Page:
This isn't just camp, this isn't just Hammy with a capital "H", this is beyond the pale. In fact, it's soooo beyond the pale it was never in the pale in the first place. Take a look at this, where he not only goes over-the-top, he actually adds the letter "H" to words the letter "H" has no business to be;

"Hattention! Theeesse eeeez TERL!!! Yhour Ch-heif of se-cur-herrre!-teee! Hexteriminate hall mhan-hanimals hat w-hil! Hand happy hunting!"
Being able to speak like that is an accomplishment in itself. I know of only one other man who has acheived it and that's Cartmen from South Park. Now, I'll be going into the production of Battlefield Earth in more depth at a later date so we won't dwell too much on what's wrong with it (it'd be quicker to go into what's right with it). but suffice it to say that no one involved in the film really had the power to say to Travolta, "tone it down a bit, mate". Maybe they were worried they'd have their on-set catering rights revoked because presumably, Travolta would respond like this;

Friday, 18 March 2011

5 Most Ludicrous Movie Performances Of All Time Part 3

I was trying desperately to keep today's entry of this week's list. I've been wracking my brains for someone to replace him with, mainly because all the other entries don't seem to be aware that their performances have entered the realms ludicrousness and ludicroustitude but also, because today's subject is, in some ways, beyond criticism. The problem is, he's partly doing everything he does in this movie for attention, partly to get people to laugh and by that I mean that he doesn't seem to care whether people are laughing with him or at him. Also, he knows that almost every single aspect of his performance is totally beyond the pale of what is acceptable within the realms of sanity. Never the less, I've finally decided to include him because what his efforts finally boil down to is an almost deliberate attempt to destroy his own career. Brace yourself, because this one isn't pretty. It's...

Tom Green - Freddy Got Fingered
Here's a film that leaves half of its viewers in a state of anger and the other half sitting in a state of catatonic shock. And its all down to one man. Tom Green, who wrote and starred in this cinematic train wreck, though it can also be described as the ramblings of a mental patient. He shows so little restraint and so little regard for what is and isn't funny that he comes across as someone so seriously disturbed, its a wonder the studio executives didn't just call for the men in white coats upon seeing the first set of dailies. You spend the entire movie repeating "Why? Why? WHY?". Really, you do. Like, what's he doing here?

Is that supposed to be funny? It's just random. Now bare in mind, this whole thing is of Green's own making. There's a scene in the movie where he actually wanks off a horse. But there's no need to show that.

Oh shit! Horsecock! My eyes! My eyes!

Later, this happens.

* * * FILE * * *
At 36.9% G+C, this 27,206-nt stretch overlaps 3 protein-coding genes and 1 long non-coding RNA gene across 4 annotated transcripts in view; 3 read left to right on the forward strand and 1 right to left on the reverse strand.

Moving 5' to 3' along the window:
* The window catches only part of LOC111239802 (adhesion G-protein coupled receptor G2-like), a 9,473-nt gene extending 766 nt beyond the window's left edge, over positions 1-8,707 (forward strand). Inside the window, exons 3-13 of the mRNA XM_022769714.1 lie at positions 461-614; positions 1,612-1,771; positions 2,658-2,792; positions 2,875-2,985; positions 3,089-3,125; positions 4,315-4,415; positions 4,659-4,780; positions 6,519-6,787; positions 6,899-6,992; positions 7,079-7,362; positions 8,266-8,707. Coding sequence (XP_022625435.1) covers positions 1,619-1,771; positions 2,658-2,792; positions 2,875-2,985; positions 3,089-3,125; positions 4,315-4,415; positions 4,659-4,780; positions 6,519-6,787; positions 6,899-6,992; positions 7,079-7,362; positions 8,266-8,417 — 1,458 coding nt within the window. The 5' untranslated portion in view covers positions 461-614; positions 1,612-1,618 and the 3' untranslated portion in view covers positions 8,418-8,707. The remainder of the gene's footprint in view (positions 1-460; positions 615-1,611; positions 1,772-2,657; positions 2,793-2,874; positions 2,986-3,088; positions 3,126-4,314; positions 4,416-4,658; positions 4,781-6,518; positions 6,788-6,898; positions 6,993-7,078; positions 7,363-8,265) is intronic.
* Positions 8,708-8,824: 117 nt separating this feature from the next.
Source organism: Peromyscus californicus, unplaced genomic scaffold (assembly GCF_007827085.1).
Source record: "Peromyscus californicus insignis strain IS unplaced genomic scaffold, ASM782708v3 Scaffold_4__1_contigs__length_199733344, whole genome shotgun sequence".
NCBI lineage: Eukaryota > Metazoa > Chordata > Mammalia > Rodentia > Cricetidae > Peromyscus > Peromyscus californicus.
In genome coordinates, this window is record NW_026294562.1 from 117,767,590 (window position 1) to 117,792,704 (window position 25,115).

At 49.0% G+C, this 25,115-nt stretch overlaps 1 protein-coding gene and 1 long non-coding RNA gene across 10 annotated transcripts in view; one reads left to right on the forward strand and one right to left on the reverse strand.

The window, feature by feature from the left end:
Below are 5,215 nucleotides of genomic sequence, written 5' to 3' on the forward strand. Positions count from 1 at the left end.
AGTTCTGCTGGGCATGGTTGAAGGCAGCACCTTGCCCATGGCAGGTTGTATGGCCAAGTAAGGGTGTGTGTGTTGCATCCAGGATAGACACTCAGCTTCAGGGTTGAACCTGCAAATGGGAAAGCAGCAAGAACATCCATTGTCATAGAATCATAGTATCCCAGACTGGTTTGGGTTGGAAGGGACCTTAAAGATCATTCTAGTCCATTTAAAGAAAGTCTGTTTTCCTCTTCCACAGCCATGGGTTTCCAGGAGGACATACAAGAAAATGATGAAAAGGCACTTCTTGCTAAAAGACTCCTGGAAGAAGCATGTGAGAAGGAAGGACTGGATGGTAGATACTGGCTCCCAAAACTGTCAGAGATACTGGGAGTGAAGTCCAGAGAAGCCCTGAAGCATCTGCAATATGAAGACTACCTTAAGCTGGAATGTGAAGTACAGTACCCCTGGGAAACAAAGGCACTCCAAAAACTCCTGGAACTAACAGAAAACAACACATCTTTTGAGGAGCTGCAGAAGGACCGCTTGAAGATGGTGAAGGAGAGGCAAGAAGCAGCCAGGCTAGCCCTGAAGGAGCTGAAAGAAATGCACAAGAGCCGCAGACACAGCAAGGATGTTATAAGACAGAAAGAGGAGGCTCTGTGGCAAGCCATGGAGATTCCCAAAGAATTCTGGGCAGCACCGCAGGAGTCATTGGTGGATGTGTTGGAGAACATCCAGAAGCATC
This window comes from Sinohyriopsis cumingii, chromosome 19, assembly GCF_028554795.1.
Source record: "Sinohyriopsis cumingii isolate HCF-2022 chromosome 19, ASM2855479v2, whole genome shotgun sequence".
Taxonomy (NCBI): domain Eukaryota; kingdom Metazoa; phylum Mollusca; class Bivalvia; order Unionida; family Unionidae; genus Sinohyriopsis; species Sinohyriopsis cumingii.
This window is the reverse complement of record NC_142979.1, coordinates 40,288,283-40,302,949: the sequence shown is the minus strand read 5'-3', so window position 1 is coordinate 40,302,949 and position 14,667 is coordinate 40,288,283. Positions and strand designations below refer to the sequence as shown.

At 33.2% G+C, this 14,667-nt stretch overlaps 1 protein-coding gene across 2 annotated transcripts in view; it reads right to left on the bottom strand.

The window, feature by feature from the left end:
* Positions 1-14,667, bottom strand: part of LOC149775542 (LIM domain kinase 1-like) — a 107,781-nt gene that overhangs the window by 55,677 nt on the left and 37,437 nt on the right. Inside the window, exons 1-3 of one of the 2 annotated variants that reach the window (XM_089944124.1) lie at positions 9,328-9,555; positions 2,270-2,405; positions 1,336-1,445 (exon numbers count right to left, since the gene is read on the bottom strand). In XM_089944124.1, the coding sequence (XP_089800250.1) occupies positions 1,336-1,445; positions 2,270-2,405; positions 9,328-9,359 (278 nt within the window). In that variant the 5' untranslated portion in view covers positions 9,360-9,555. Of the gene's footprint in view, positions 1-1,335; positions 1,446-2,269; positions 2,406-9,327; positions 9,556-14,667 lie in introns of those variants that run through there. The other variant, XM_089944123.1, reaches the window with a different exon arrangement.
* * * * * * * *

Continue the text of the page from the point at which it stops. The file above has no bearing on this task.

See, the thing is, despite the fact that Freddy Got Fingered is about as good taste as Serbian Film, Green's performance is so ridiculous, you do find it funny. Just not in the way he thinks it is. He's like that kid at school who is determined to get attention at all costs, regardless of whether it makes people like him or beat him up. I just doesn't seem to realise that this isn't humour, its a nervous breakdown. But the movie completely Jumps The Shark when Green finds himself in a maternity ward and, witnessing a woman going into labour, ignores he pleas for a doctor and decides to deliver the baby himself. This results in probably one of the most disturbing scenes of child abuse I have ever had the displeasure to witness Green not only bites through the umbilical cord but then proceeds to swing the newborn around his head by it. Why? I don't know. The baby isn't actually breathing at this point and this does seem to save the child's life but all the audience sees is a helpless, screaming mother witness a lunatic use her 30-second-old child as a lasso. In fact, actually, Serbian Film seems less fucking disturbing in comparison because Green is inviting us to laugh at his antics. After witnessing this, the fact that Green gets the baby breathing and reunites him with his mother, seemingly unharmed and alive, no longer makes up for what he just did.

The problem is,  I can see Green reading any form of criticism of the movie and just snickering with smugness. He knows none of this is acceptable as comedy and that it isn't funny in the conventional sense. He seems to think of himself more of a surrealist than a comedian. The problem lies with the fact that the audience don't see it that way. People watch this film more out of awe than to be entertained. While he had once shown his cancerous, amputated bollock-in-a-jar on national television and announced "check your balls" in both an attempt to be shockingly funny and to raise awareness of testicular cancer, Freddy Got Fingered just seems to be a list of atrocities for no reason or purpose other than to show how low Hollywood has sunk where we are invited to laugh at beastialty, child abuse, mental illness, accidental death, still born babies and compound fractures. Worse still, it says something about how low we ourselves have sunk because, for all of this, you do actually catch yourself laughing really, really hard at times.